G77 Must Say No to Being Proxy for Any Powers: Indonesia
Jakarta. Indonesia is planning to remind the Group of 77 at its upcoming Cuba summit to not become a proxy of major powers’ rivalry – the same message that the Southeast Asian country had always told fellow members of ASEAN.
The Cuban capital of Havana is slated to host the G77 Plus China Summit on Sep. 15-16.
The G77 is a forum for developing nations in the United Nations (UN), and to date has 134 members, including Indonesia and close neighbor Malaysia. The group aims to promote the economic and development interests of the Global South.
China does not consider itself a G77 member, but the country says it has kept good relations with the group; hence the name of the summit. The G77 represents over 80 percent of the world's population and makes up two-thirds of the UN membership.
“Given its size, the G77 is an incredibly huge negotiating power. We will tell the G77 to stand together as one at the upcoming Cuba summit. We must not let the G77 be a proxy,” Retno said in an exclusive interview with BTV on Tuesday.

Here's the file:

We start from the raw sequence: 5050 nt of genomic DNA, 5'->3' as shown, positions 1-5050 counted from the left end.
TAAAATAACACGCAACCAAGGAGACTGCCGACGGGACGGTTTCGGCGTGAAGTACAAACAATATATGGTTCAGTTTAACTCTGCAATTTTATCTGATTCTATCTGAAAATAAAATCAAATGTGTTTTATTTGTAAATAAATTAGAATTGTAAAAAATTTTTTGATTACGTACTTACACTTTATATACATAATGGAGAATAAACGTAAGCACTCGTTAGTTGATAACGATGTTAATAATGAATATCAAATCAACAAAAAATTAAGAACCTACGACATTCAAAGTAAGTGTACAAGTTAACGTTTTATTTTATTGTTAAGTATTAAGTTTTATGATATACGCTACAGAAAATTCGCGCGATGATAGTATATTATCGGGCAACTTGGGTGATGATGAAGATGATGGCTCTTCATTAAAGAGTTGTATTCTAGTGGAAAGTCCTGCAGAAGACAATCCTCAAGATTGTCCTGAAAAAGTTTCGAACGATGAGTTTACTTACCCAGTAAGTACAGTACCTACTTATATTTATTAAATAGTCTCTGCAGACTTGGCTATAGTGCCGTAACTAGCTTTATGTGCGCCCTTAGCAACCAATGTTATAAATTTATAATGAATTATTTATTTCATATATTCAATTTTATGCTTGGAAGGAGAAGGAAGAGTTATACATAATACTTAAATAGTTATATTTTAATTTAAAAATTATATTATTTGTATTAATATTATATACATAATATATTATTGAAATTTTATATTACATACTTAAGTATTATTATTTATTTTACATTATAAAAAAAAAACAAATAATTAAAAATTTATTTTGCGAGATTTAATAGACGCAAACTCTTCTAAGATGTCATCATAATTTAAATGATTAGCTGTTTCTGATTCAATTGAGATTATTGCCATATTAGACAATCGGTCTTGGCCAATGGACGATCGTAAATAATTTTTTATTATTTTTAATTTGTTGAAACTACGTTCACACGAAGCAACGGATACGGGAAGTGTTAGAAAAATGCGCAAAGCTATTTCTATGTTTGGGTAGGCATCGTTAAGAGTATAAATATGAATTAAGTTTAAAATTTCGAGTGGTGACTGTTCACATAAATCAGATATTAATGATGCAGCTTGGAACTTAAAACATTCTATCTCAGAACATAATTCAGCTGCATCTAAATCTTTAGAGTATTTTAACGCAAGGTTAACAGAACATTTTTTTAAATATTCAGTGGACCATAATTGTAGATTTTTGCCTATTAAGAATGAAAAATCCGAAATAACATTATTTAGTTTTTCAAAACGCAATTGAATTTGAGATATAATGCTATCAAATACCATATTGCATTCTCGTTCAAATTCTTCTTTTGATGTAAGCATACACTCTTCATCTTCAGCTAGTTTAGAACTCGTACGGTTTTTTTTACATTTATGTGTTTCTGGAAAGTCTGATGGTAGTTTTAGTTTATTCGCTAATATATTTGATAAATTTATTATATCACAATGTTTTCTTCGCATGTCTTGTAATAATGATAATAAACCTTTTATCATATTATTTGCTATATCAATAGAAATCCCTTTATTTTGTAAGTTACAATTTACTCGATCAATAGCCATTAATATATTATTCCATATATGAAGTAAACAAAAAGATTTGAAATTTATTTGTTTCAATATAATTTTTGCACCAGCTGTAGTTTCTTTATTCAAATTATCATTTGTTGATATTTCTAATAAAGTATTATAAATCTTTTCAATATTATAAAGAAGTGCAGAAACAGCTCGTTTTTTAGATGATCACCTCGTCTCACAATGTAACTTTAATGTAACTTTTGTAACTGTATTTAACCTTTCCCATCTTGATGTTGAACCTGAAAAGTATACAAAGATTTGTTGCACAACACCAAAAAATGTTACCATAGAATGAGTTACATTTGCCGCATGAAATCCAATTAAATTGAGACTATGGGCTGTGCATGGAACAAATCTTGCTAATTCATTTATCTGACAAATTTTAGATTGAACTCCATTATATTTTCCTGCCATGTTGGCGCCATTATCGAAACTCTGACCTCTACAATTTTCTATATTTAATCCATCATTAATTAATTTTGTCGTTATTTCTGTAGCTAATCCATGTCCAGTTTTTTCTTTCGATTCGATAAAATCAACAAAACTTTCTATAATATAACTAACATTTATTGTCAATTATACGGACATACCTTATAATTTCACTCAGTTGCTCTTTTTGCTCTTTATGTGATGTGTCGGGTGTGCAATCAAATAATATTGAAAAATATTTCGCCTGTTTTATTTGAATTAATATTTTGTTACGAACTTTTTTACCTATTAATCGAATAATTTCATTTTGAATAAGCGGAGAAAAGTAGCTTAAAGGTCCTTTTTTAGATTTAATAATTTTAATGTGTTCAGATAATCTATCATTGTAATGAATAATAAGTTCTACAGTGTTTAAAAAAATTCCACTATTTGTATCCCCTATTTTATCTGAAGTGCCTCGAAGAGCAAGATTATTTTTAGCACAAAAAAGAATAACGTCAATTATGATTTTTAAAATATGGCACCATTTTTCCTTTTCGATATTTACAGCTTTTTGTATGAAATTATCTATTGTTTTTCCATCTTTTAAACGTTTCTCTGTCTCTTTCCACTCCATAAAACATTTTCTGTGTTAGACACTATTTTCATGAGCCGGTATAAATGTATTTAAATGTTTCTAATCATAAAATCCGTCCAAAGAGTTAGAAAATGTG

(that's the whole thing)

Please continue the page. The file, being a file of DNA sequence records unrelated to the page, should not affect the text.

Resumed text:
“We have a huge asset and we need to be in control. … It's all over for us if we ever become a proxy,” Retno said.
China will send its anti-graft watchdog chief Li Xi to attend the upcoming G77 talks. UN Secretary-General Antonio Guterres is expected to join the Cuba summit.
Indonesia has always warned ASEAN to not be a proxy for any country. ASEAN has also kept a neutral stance amidst the US-China tensions, with whom they have close economic ties.
“We always talk about wanting to have ASEAN in the driver’s seat. What would the world say if ASEAN cannot be in control of the situation and become a proxy?” Retno said.
Earlier reports show that ASEAN's trade with the US has grown over threefold from $135 billion to $452 billion in 2000-2022. ASEAN-China trade also skyrocketed from $39 billion to $975 billion over the said period.